Since its premiere in April, Avengers: Endgame has been sending shockwaves across the Marvel multiverse, with a worldwide gross of $2.77 billion and counting after the movie’s return to theaters last month. With its domestic gross sitting at $848 million, Endgame is the second-highest-grossing film ever both in the U.S. and overseas.
That means a payday not just for Marvel Studios but also for the Avengers themselves, who have negotiated their way to superpowered deals. Forbes’ Celebrity 100 list of the world’s highest-earning entertainers this year features six Endgame heroes, from Chris Hemsworth (a.k.a. Thor) at No. 24 overall with $76.4 million (not all of his earnings were from Avengers) to Paul Rudd (Ant-Man) at No. 83 with $41 million. Robert Downey Jr. (Iron Man), Bradley Cooper (Rocket Raccoon), Scarlett Johansson (Black Widow) and Chris Evans (Captain America) also assembled and made the cut. Together, the team earned $340 million.
“Celebrities such as Downey and Johansson currently have extreme leverage to demand enormous compensation packages from studios investing hundreds of millions of dollars in making tent-pole films, such as The Avengers series,” says entertainment lawyer David Chidekel of Early Sullivan Wright Gizer & McRae.
Kevin Feige, Marvel Studios’ president, seems to agree: “We started saying that the character is the marquee name, and I think that’s still true, but I think we’ve been very lucky and thankful that the actors that imbibe these characters have now become them,” he told Forbes of the highly compensated group in 2017.
Marvel signs actors to multi-movie deals that also include promotional commitments. These deals often start off in the seven figures, which helps explain why newer superheroes like Brie Larson (Captain Marvel) and Tom Holland (the latest Spider-Man) didn’t make the Celeb 100 cut. But as actors stay with the MCU, their salaries increase. Veteran Marvel stars can command an upfront salary as high as $20 million (Downey). Others top heroes can earn in the neighborhood of $15 million (Hemsworth, Johansson, Evans), while second-tier characters make about $8 million (Rudd).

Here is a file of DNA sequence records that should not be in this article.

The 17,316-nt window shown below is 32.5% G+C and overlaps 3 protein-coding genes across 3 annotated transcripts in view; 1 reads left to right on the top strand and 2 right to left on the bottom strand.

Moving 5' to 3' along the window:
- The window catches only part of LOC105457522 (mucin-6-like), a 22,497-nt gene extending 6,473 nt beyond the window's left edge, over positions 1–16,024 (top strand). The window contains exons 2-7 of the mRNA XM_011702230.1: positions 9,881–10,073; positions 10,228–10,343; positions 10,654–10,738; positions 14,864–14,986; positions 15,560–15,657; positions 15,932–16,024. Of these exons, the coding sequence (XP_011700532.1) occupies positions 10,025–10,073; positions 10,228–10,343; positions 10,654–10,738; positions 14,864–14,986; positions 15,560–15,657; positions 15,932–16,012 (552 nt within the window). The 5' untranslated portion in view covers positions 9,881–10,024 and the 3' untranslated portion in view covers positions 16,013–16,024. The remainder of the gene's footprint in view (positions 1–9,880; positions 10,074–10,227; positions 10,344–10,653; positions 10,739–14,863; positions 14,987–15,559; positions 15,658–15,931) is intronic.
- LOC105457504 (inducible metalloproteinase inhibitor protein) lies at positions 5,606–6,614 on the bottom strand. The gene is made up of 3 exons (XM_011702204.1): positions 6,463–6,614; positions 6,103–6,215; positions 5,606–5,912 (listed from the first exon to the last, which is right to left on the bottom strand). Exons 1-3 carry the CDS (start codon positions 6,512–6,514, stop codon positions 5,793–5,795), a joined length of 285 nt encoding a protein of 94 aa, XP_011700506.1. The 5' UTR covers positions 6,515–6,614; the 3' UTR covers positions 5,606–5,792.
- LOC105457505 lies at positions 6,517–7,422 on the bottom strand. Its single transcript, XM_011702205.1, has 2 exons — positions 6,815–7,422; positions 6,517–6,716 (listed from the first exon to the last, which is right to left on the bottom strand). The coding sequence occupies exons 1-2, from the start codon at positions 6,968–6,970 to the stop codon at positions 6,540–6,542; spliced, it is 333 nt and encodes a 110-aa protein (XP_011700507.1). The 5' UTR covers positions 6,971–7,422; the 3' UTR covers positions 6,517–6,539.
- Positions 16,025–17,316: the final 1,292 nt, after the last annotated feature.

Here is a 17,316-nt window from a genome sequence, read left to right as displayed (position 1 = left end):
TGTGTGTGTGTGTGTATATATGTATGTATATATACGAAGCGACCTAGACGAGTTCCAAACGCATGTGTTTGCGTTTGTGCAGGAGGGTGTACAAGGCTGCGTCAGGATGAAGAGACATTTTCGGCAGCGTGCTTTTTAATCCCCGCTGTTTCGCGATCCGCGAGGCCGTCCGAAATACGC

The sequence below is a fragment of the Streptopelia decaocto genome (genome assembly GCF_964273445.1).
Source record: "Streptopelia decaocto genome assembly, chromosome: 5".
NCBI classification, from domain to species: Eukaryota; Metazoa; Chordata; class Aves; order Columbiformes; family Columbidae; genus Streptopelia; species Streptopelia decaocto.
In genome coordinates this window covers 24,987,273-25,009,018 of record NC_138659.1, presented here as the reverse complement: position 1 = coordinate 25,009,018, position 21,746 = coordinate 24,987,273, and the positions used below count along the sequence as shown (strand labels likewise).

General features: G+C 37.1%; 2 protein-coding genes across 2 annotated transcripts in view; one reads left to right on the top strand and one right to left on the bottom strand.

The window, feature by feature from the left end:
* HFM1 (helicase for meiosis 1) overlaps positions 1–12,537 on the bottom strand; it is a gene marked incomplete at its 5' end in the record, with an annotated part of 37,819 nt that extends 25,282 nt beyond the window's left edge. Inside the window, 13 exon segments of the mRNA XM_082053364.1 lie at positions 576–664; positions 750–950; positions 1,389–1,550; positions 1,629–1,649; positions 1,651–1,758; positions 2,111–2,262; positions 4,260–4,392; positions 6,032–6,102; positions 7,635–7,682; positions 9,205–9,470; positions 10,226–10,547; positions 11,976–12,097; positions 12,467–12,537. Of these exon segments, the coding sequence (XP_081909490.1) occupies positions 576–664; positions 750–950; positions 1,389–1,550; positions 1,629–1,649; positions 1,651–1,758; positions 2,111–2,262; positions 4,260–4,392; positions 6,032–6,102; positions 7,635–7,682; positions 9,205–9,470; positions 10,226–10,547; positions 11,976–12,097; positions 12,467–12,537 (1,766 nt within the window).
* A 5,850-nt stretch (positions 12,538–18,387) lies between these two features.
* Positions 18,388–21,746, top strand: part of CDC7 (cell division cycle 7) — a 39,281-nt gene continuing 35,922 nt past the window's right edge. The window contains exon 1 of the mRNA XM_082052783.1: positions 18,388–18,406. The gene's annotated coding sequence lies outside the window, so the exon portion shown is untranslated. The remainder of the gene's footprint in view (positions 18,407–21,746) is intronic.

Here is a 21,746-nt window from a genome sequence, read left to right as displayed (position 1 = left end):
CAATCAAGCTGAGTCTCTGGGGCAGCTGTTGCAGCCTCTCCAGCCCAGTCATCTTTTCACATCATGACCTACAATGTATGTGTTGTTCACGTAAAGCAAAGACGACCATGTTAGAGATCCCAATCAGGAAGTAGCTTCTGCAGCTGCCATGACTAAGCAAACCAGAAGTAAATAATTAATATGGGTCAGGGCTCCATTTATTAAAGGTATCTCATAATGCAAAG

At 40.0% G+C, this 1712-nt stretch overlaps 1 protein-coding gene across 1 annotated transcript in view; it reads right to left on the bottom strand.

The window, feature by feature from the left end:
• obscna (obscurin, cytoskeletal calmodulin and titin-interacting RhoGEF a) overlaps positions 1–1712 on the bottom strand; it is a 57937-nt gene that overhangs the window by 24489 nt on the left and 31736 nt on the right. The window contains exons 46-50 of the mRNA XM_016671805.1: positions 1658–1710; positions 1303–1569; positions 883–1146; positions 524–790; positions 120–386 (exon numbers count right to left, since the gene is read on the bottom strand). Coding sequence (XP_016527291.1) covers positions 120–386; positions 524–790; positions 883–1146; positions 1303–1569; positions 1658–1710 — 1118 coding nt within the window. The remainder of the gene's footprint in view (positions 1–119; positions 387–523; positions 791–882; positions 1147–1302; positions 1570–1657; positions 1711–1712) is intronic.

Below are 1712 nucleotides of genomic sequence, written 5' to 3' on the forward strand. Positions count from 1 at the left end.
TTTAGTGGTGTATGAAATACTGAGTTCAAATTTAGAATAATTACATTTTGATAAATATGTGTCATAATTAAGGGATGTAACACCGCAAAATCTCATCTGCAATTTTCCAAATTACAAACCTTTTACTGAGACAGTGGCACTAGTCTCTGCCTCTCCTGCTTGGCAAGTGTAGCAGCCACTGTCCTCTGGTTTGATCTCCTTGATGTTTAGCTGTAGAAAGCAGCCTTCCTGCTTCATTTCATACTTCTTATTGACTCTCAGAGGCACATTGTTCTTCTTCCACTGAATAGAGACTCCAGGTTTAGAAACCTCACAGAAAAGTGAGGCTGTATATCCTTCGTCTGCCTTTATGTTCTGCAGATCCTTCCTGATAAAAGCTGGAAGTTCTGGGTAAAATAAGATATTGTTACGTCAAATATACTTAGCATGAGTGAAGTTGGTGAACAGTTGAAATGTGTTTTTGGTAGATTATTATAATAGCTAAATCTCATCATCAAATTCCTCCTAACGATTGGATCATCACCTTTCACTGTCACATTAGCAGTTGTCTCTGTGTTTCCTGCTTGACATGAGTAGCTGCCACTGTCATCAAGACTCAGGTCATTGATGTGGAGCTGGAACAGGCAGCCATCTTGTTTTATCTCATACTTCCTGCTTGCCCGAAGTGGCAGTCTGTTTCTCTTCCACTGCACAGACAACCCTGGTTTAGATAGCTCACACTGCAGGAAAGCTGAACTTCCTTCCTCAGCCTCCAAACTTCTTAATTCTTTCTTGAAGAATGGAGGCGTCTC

But the real money comes in later. All of this year’s listees proved so valuable to Marvel that they were able to negotiate for a piece of the profit—also known as contingent compensation—on both the ensemble Avengers films and their individual superhero films.
“A studio’s incentive to grant contingent compensation to various actors, writers, directors and other key personnel is simple. Movie studios depend upon tent-pole films to support their financial performance,” says Chidekel.
These points pay off. Avengers: Endgame, for example, has made about $700 million in profit from its box office run so far. For Downey, who has around 8% in back-end points, that translates to about $55 million, for a grand total of $75 million for the one film.
Even smaller characters like Cooper can command about 1% of the back end, which would translate to $7 million for Endgame. For their star vehicles, these actors can negotiate an even bigger cut of the profit.
“The percent of budget cost have certainly skewed heavy, particularly on the Avengers movies, to cast now, whereas maybe in the early ones it was more visual effects or below the line,” Feige said in 2017. “But that’s okay because [the actors] are the best effects.”
These sky-high paychecks have proved to be a worthwhile investment for the studio. With a built-in audience of comic book fans, scripts that are both funny and socially aware, and a powerful marketing strategy, MCU films have grossed over $22 billion since 2008. These actors continually return many times their salaries in box-office dollars. For instance, while Downey earned that eye-popping $75 million from Endgame, the film grossed $36.90 at the box office for every dollar he was paid. Those on the lower end of the earnings spectrum, like Rudd, produced over $100 at the box office for every dollar they were paid.
“Certainly the strange alchemy of seeing characters you’ve never seen before teamed up together on screen, if they were different versions of those characters, it wouldn’t be as fun,” Feige said. “It’s expensive but well worth it.”
We think Nick Fury would agree.
-Madeline Berg; Forbes Staff